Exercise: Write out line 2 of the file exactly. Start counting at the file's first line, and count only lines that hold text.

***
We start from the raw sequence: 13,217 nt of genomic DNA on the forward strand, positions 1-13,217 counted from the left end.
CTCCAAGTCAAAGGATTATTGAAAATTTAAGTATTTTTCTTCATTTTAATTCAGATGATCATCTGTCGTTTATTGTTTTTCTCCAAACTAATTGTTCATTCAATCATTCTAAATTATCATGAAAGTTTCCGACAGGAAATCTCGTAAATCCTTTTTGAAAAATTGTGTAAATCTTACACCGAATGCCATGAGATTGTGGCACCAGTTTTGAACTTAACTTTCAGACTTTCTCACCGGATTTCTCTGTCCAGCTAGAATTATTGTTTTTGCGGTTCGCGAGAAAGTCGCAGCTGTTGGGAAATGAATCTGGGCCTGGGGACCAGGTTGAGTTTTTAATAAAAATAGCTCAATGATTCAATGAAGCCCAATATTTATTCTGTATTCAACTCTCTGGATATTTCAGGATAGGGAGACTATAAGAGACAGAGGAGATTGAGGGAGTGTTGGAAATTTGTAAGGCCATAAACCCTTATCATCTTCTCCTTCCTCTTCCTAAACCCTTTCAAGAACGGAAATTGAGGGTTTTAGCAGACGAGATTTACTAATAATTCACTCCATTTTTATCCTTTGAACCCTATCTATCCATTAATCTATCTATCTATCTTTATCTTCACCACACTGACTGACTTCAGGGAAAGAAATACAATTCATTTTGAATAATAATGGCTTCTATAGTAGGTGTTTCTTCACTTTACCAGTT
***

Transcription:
CTCCAAGTCAAAGGATTATTGAAAATTTAAGTATTTTTCTTCATTTTAATTCAGATGATCATCTGTCGTTTATTGTTTTTCTCCAAACTAATTGTTCATTCAATCATTCTAAATTATCATGAAAGTTTCCGACAGGAAATCTCGTAAATCCTTTTTGAAAAATTGTGTAAATCTTACACCGAATGCCATGAGATTGTGGCACCAGTTTTGAACTTAACTTTCAGACTTTCTCACCGGATTTCTCTGTCCAGCTAGAATTATTGTTTTTGCGGTTCGCGAGAAAGTCGCAGCTGTTGGGAAATGAATCTGGGCCTGGGGACCAGGTTGAGTTTTTAATAAAAATAGCTCAATGATTCAATGAAGCCCAATATTTATTCTGTATTCAACTCTCTGGATATTTCAGGATAGGGAGACTATAAGAGACAGAGGAGATTGAGGGAGTGTTGGAAATTTGTAAGGCCATAAACCCTTATCATCTTCTCCTTCCTCTTCCTAAACCCTTTCAAGAACGGAAATTGAGGGTTTTAGCAGACGAGATTTACTAATAATTCACTCCATTTTTATCCTTTGAACCCTATCTATCCATTAATCTATCTATCTATCTTTATCTTCACCACACTGACTGACTTCAGGGAAAGAAATACAATTCATTTTGAATAATAATGGCTTCTATAGTAGGTGTTTCTTCACTTTACCAGTT